The Tale of a Troy Boy
"After such kind prayers have been made on our behalf, I would very much like to know who our guests are. Where have you come from? Where are you going and what is your business?" said Nestor passing more wine in Telemakhe and Mentor's direction.
"Most honourable King Nestor," began Telemakhe carefully putting down her wine cup and bowing deeply. "Our home port is beneath Mount Neion on the island of Ithaka, though we are not on Ithakan business. This is a personal quest and these good sailors have agreed to help me in its fulfillment. My name is Telemakhe. I am in search for news of my mother, the Sovereign Odysseus, and I shall journey the wide world to find it."
"Gracious me, I thought I could see your mother's form and manner within your own. How like her you have grown," exclaimed Nestor.
"We have heard in turn how each hero of the Trojan war has either returned home, or fallen in battle or some other happenstance of Fate. We have eagerly listened to many stories in hopes that even one may contain some word of Odysseus' fortunes. Sadly, such information remains elusive. No one seems to know for sure how she may have met her death: whether upon land or deep within the rolling waves, by human hand, Nature's harsh forces, or a deity's awful retribution. I have heard it said that you fought beside my mother when Troy was taken. Please, if you have any love for Odysseus at all, do not spare my feelings and tell me truly how things were for her in those days."
Nestor looked long and hard at Telemakhe. He quaffed deeply of his goblet of wine. "Troy, you take me back to all the troubles we faced there. Rough days in battle around Priam's town and more rough days aboard ship." Nestor shook his head.
He said, "So many good people died there: that big hearted oaf, Ajax; the nearly divine Achilles; his dear friend and ours, Patroklos; my own dear son, Antilokhos, he was killed saving me. No son should die on his father's behalf, but rather a father for his son. This is a long and miserable story of nine years of suffering. We tried everything to finish that war. Your cunning mother in particular provided us with many military stratagems. She and I were so close when in council or assembly, we were often of the same mind. However, on that day we plundered Troy, the deities must have had some mischief in mind for us. For what comradeship we Argives felt for one another before was dissolved.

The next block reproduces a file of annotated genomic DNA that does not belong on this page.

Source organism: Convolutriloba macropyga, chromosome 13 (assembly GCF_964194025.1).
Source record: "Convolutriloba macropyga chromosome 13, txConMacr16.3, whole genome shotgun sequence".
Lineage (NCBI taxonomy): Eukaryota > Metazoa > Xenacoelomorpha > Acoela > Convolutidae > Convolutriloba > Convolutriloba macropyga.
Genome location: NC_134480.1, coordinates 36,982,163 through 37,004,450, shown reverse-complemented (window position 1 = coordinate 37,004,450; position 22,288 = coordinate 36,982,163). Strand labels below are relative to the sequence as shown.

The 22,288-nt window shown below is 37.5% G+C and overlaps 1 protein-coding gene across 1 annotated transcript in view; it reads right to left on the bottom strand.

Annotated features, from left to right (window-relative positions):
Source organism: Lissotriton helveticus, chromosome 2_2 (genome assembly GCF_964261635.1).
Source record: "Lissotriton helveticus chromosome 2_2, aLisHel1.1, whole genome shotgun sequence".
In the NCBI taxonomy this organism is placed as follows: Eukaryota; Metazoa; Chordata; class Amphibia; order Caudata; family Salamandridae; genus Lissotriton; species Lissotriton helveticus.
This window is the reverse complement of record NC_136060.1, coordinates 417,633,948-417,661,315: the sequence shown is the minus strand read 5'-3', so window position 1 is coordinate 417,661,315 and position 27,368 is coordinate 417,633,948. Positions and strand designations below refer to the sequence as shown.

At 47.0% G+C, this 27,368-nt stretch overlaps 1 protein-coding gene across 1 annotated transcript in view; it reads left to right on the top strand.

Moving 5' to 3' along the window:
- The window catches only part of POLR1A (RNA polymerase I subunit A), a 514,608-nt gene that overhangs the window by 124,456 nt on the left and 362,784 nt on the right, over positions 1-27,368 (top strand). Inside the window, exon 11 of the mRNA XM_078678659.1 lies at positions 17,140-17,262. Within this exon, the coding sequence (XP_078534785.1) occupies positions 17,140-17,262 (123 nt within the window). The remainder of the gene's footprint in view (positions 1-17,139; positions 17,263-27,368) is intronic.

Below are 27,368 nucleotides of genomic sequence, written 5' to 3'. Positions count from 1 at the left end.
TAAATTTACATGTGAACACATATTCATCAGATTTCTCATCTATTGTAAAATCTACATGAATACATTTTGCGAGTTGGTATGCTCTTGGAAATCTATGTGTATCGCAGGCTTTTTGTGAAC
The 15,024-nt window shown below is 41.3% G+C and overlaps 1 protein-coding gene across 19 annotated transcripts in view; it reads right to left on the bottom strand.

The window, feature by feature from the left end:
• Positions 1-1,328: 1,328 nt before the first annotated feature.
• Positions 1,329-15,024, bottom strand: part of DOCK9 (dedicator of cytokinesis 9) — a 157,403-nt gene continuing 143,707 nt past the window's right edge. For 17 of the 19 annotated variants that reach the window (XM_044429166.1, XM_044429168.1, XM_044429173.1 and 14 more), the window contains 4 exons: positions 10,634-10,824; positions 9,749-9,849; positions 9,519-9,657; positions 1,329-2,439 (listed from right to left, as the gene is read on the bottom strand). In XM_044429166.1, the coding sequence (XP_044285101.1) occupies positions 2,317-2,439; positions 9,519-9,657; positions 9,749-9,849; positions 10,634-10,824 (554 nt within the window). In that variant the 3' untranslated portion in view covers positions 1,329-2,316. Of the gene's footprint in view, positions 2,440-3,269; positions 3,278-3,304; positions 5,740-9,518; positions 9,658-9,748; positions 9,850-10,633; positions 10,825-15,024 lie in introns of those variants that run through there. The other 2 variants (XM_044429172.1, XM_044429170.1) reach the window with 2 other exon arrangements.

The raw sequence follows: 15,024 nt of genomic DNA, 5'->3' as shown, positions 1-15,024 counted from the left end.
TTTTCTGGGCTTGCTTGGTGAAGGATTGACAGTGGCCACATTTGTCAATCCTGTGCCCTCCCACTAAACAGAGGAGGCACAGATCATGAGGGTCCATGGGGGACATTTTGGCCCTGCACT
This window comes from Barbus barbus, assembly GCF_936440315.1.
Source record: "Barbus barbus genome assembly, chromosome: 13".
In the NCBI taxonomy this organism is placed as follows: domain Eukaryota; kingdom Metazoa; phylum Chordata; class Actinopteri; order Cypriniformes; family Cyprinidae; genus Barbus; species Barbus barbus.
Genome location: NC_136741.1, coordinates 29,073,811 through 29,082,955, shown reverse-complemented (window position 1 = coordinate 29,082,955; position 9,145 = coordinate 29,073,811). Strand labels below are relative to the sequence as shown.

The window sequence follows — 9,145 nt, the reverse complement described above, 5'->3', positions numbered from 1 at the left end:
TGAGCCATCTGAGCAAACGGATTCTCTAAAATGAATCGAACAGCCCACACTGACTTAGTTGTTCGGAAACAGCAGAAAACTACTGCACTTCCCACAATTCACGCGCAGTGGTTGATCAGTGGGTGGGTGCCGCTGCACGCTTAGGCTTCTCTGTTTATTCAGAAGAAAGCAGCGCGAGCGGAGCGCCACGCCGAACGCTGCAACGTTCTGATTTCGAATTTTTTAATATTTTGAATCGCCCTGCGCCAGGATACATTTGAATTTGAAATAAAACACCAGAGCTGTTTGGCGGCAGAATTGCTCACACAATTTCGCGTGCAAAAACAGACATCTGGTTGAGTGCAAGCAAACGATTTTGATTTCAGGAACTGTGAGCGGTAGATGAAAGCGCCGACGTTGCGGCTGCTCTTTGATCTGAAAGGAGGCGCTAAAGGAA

"First a fight broke out between the children of Atreus. They called us to assembly at sundown, ridiculous hour. Who can think straight, after all, when weary from battle? Menelaus wanted to head immediately for home. Agamemnon, fearing Athena's wrath, wanted to stay and make offerings. The two fought as you would expect siblings to, but not as commanders should, not before the troops. In the end nothing was resolved, everyone simply went to bed wanting it both ways, confused anger putting our people on violent edge.
"At dawn half the Akhaians packed up their ships to leave. The other half decided to stay behind with Agamemnon; their fear stronger than their longing for home. I led the fleet with Odysseus, Diomedes, and Menelaus across a gentle rolling sea with a steady breeze behind us to Tenedos. I had hoped that the change of scenery would bring us all to a calmer state of mind. We held what rites we could on Tenedos' shores. Nevertheless, Odysseus felt that she should have stayed with Agamemnon in his sacrifices to Athena, her deific supporter.
"The next morning she left to rejoin Agamemnon. I continued with Menelaus and Diomedes for a time. Upon the fourth day we made port at Diomedes' home, Argos, where we performed proper sacrifices to Poseidon. Menelaus and I then parted ways due to a foul wind which blew my company to Lesbos where we stayed for a season and learned much of the native's farming methods. When next we put to sea we had nothing but clear sailing back to Pylos where we have prospered from the knowledge we gained abroad.
"So this, brave Telemakhe, is the tale of how I made my way home from Troy. I have not seen any of my compatriots whether for good or ill since that time, though of late I do get the odd call from Menelaus."